But as the Bruins were stopped at one end by Anderson, a rush up towards Rask came with a Boston penalty, as Pastrnak was called for a hold on Clarke MacArthur just as Erik Karlsson crossed over into the B’s zone. And in line with the theme of the series, it was MacArthur that scored, as the Bruins were eliminated on his power-play goal 6:30 into the overtime.
This was the first time since 1998 that the Bruins failed to win a home game in a six-game series.
|04.23.17 at 3:06 pm ET|
One of the biggest issues for the club prior to his appointment as the club’s interim head coach, Bruce Cassidy fixed the team’s near two-year-long home ice woes right out of the gate back in February.
Under Cassidy, the Bruins finished the year with the most home points in the NHL by way of an 11-4-1 record to finish their season, and outscored their opponents 52-to-29 at TD Garden. That plus-23 goal differential also ranked as the league’s best over that span.
But the Bruins have yet to see that success roll over into the playoffs, as they have dropped each postseason game played at home in their first round series with the Senators. They dropped a Patriots’ Day Game 3 by a 4-3 overtime final, and they then lost Game 4 by a 1-0 score. They weren’t the hometown beatdowns commonly suffered during the club’s two-year absence from postseason contention, but they still lacked the impact and strike-first mentality that became the status quo under Cassidy.
Another home loss would make this the first series since 1998’s first round series loss to the Capitals that they had three home playoff dates and did not win a single one. And they do not have the luxury of another home loss either, by the way, as they come into this game trailing 3-2 in this series. And after a roller coaster of a Game 5, and with the Garden expected to be absolutely deafening for today’s tilt, the Bruins know that emotion is something they can use to their advantage in this game.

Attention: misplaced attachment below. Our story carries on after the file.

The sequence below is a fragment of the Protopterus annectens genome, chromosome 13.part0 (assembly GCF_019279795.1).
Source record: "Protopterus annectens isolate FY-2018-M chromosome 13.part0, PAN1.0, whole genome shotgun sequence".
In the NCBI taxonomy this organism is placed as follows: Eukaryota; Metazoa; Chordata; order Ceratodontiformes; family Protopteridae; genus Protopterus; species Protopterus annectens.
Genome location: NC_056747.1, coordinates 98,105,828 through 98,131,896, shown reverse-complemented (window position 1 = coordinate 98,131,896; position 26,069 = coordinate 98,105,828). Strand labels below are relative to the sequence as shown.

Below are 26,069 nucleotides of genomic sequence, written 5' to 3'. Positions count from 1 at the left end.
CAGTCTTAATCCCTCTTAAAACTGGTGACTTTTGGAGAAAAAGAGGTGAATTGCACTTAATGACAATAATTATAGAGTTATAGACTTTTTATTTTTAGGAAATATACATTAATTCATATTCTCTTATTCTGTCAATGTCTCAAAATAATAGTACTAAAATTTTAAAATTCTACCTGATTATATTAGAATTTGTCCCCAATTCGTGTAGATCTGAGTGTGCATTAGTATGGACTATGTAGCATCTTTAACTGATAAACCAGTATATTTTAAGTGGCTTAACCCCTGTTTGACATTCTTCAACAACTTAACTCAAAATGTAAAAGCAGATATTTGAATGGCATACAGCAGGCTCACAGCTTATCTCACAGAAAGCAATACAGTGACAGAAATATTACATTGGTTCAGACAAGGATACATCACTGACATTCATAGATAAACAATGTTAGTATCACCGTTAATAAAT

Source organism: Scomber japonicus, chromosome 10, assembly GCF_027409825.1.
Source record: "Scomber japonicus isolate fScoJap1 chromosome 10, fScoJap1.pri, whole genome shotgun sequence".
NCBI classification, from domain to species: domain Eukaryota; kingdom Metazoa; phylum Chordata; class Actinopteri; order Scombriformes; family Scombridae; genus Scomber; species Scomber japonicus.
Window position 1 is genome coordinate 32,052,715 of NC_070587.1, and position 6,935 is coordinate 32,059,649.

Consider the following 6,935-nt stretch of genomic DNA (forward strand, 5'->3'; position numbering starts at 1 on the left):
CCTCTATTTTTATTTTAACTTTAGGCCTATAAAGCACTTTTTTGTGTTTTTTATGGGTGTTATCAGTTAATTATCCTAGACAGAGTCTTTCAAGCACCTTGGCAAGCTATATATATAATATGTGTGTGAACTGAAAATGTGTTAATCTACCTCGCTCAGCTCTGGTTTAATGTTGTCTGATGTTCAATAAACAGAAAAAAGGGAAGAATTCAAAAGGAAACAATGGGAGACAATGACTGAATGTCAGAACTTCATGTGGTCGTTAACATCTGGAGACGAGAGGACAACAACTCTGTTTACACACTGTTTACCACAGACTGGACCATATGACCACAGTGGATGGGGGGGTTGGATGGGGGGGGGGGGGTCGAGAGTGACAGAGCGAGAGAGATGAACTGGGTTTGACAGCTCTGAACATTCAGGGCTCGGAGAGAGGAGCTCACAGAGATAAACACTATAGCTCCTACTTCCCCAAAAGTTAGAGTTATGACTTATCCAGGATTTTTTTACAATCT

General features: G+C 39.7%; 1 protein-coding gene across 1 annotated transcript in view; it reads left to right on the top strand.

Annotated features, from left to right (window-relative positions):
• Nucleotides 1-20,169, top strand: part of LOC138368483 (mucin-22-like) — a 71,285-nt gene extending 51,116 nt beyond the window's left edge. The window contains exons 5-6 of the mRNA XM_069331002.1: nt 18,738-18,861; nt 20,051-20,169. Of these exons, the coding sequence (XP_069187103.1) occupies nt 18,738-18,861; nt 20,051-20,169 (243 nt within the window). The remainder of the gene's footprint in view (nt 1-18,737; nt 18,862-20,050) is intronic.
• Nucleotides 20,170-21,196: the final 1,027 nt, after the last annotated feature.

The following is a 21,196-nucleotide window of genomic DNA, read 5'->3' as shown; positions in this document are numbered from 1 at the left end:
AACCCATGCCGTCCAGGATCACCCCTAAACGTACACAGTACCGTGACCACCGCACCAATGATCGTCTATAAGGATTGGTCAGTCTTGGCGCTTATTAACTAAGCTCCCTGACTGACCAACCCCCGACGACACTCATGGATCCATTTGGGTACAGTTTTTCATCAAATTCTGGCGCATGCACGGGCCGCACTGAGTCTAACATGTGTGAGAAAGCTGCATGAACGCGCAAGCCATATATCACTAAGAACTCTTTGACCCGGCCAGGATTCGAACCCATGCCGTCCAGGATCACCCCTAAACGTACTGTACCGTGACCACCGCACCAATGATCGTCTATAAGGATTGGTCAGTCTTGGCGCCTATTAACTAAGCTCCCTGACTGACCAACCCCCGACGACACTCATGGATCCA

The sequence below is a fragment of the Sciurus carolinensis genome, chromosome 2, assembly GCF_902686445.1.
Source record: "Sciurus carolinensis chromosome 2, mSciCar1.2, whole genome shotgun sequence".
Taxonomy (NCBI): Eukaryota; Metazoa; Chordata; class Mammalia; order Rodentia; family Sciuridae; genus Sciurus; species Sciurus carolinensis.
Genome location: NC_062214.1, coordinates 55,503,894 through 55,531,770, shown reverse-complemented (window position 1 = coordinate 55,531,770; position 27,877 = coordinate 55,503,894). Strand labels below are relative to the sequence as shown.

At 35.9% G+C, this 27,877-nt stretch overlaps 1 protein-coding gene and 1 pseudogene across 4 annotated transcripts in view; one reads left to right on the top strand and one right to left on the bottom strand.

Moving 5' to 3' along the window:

|04.23.17 at 2:21 pm ET|
Unsurprisingly, the Bruins will be without David Krejci for Sunday’s Game 6 against the Ottawa Senators at TD Garden. Boston coach Bruce Cassidy confirmed before the game that his second-line center will miss the game due to injury.
Krejci suffered a lower-body injury in Friday night’s Game 5 in Ottawa when Senators defenseman Chris Wideman caught him with a leg check that went unpenalized. Krejci did not return to the game.
Matt Beleskey will get into the lineup in Krejci’s place. Beleskey played two games earlier in the series and had three shots on goal, no points and four penalty minutes while averaging 8:42 time on ice.
Had Cassidy wanted to plug in another center, Ryan Spooner would’ve been a natural choice, but instead Spooner will remain on the sidelines after losing his spot in the lineup to Sean Kuraly in Game 5.
“It’s become, as we all suspected, much more of a down low, grind game, offensively for us, and that’s his strength,” Cassidy said of the decision to go with Beleskey. “He can get on people, get on pucks, win battles, get to the net. He should be afforded an opportunity to play to his strengths. It’s less of a line rush game, so now the people going in are suited to that.”
Cassidy said there could be some shuffling in terms of lines, and a couple guys who have been playing wing could be moved to center.
“We’ll move some people around in the lines,” Cassidy said. “Nothing new there. Obviously we changed things up and had to deal with it on Friday for whatever it was, four periods. Kuraly can certainly play center. He did a good job for us there the other day. [Noel] Acciari’s moved from right wing to center. [Riley] Nash and [Dominic] Moore can play center. I’m not going to be able to pinpoint exactly who will play center every shift, but that’s what we’re looking at.”